“The Stairwell Symphony,” which premiered in February of last year in a private home in Philadelphia, is an intimate experience taking place in a tiny pillow-strewn living room, complete with herbal cocktails, a wigged sound operator stuffed into a corner, a life-size painting of Teena on the wall, and the lady herself holding forth in the center of the room. Though you can’t see her face, it’s clear from the beginning Teena isn’t going to let you slip by unnoticed. “I can see you,” she says pointedly, as people sit down and start squirming, reaching for the cheese and crackers, “I’m right here.”

But for all the apparent confrontation at work in the set up for “The Stairwell Symphony,” there’s also something warm and communal about the project, something that actually operates almost exactly like more sincerely intended forms of guided meditation. Viewers are pushed to forget themselves and to connect with each other in ways that would feel pretty hokey if they were happening outside the exceptional space created by Teena’s bizarre charisma. For example, one must overcome quite a lot of skepticism to sit, eyes fixed to those of a stranger, shouting with conviction, “I am you! You are me! I am you! You are me!” But that particular episode from “The Stairwell Symphony,” is exemplary of the kind of participation that Teena requires: she knows you’ll feel silly, but she would like you do it anyway, no excuses. Because she asks, you cross boundaries you wouldn’t normally cross, and the result is as weirdly moving as it is painfully awkward. “It feels powerful to set up a situation where people are going to do this thing, even if they don’t believe it,” says McCloughan of that moment of the performance, “I can barely say it without laughing.” Of course this trickery is itself similar to personality-driven collective delusions, and that tension between dark seduction and collective connection is a driving force in the performance.

Teena is a character, a fiction; she comes with the promise of fabrication and the acknowledgement that none of this is real. But like Evel Knieval, Teena casts a spell, making it difficult to maintain an interpretive distance. The thing that’s happening is just a little outside of what’s possible to fully grasp, and it’s easy to give up then and let go — releasing oneself from the need to find a critical position, or to understand how you are appreciating the thing you are appreciating.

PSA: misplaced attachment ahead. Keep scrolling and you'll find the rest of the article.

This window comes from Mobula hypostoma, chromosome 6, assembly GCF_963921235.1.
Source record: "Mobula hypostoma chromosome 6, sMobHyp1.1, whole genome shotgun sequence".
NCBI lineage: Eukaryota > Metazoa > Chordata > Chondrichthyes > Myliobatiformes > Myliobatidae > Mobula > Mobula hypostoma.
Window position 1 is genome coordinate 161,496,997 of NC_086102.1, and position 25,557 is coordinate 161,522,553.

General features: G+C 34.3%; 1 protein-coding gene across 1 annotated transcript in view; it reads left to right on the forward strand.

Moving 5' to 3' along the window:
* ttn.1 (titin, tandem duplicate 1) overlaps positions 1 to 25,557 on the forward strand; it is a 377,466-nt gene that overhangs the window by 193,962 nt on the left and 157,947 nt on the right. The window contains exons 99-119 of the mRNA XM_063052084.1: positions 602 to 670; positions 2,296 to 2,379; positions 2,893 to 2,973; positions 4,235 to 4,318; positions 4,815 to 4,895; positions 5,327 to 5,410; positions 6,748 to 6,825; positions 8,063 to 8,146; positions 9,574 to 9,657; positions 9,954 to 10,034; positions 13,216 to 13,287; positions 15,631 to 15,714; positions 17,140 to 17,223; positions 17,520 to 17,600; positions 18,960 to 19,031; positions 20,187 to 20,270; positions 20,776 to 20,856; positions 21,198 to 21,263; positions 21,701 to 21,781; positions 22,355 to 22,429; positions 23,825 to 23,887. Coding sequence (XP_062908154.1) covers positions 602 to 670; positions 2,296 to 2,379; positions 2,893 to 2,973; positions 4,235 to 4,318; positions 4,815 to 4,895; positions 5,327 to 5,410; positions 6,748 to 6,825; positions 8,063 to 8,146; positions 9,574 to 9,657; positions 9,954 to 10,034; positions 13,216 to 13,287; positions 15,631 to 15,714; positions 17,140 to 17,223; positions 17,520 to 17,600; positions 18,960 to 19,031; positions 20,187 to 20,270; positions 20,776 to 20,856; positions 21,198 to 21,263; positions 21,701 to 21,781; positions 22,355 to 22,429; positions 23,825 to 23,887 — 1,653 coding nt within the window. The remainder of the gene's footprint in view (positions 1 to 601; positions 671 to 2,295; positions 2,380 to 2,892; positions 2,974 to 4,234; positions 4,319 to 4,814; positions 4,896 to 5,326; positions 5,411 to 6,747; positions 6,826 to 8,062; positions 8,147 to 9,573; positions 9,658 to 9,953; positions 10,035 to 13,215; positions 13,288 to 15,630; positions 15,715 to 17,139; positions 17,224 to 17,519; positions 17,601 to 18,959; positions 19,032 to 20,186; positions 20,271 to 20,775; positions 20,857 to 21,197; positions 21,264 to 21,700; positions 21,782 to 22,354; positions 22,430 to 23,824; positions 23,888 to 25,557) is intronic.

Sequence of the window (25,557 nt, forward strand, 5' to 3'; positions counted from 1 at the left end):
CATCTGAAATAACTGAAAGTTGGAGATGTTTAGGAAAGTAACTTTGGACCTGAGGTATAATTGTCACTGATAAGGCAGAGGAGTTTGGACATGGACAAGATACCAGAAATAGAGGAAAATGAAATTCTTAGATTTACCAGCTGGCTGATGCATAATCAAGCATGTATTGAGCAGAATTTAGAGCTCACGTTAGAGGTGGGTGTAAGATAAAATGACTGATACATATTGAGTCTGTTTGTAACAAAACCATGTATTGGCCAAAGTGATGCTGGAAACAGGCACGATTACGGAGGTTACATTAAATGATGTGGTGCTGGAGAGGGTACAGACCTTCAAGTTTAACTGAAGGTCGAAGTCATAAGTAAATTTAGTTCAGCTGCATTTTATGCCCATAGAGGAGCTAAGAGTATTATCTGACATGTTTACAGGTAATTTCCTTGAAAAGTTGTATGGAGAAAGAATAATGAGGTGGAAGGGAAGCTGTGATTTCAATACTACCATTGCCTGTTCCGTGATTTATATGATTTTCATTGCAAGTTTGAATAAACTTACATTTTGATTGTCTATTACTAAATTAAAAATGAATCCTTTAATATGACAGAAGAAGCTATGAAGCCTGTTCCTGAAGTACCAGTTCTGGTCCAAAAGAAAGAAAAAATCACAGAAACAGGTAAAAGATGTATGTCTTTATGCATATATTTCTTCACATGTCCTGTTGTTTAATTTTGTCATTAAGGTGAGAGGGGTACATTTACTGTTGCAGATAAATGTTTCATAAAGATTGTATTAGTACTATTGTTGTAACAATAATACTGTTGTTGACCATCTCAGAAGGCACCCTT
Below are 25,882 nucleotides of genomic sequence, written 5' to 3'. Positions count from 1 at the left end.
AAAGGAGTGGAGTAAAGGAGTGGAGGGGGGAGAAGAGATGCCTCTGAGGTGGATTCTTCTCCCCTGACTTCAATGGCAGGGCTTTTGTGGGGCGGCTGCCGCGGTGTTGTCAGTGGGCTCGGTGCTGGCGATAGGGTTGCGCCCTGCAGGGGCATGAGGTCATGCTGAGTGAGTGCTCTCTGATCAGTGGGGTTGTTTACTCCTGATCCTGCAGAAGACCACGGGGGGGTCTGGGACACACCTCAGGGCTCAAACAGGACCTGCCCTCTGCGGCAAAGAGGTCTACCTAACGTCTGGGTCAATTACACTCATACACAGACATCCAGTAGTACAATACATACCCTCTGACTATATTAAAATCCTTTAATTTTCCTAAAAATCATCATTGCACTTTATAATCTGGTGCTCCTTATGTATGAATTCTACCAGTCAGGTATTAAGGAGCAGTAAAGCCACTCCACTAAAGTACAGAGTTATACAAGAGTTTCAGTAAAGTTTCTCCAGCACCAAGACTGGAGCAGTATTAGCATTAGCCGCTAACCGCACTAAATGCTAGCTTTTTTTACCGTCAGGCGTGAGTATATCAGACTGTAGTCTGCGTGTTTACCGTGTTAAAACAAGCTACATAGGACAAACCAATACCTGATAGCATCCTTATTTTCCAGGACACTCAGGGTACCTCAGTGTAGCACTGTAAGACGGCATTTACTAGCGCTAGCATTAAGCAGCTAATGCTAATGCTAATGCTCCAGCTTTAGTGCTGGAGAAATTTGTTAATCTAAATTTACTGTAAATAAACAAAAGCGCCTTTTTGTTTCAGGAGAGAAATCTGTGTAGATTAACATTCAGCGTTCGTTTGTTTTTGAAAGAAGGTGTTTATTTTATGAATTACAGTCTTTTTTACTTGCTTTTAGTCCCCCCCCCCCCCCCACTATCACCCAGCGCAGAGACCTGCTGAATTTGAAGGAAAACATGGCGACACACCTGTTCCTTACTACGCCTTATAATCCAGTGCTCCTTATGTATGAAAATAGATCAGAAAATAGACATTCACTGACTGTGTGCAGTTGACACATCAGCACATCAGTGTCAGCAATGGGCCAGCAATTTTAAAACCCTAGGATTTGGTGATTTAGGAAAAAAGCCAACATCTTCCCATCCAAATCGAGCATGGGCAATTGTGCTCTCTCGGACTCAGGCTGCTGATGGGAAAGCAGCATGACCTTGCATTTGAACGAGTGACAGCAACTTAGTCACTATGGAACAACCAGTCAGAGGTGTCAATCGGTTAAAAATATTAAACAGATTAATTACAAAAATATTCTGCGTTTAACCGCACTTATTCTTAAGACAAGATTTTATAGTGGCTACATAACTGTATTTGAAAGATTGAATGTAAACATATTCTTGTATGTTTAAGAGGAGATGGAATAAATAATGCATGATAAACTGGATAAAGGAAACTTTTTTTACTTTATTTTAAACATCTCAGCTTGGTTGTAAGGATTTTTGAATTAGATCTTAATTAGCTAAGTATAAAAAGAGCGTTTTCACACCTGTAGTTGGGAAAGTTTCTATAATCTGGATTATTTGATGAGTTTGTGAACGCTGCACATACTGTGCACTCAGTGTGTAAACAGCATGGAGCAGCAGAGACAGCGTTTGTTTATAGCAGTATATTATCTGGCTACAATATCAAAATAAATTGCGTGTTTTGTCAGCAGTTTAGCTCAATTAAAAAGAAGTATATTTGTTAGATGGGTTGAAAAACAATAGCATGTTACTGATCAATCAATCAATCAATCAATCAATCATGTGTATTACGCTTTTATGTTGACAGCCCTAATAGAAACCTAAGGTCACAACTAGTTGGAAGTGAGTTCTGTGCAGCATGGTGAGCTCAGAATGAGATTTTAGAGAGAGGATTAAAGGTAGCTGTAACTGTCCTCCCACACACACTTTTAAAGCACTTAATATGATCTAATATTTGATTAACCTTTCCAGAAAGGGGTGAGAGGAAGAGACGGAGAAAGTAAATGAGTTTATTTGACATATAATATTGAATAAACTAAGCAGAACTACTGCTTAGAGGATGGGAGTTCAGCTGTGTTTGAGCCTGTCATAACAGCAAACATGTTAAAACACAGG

The accidental therapy that happens in the course of Teena Geist’s performance has something in common with the very intentional, although still self-conscious, therapeutic works of formerly Pittsburgh-based and now Los Angeles-bound art collective The Institute for New Feeling. Their project at Practice in Philadelphia in May, “Walking Together,” forced attendees into a strange and uncomfortable social arrangement, requiring both physical and emotional engagement. Visitors stepped onto two side-by-side treadmills, and right there – exposed in the crowded gallery space – were asked by a soothing woman’s voice piped through headphones to look into each other’s eyes via strategically placed mirror, and glide through space together. Crossing over into this minimalist and highly aestheticized set-up means quite tangibly and decisively making yourself the art object, with participation as a performance. There is a moment of awkward bonding between strangers, but like the beholden members of Teena’s audience, taking to one of the Institute’s treadmills means surrendering your will to the voice coming through your headphones. 

The Institute for New Feeling was established with the intention of merging parody and imitation with actual therapeutic practice. They call their works “treatments,” and their material is primarily human relationships and experiences. Later this year, the Institute will open up an “Art Spa” in Los Angeles, making a storefront home for their projects and moving further towards becoming as much a wellness institution as an art project.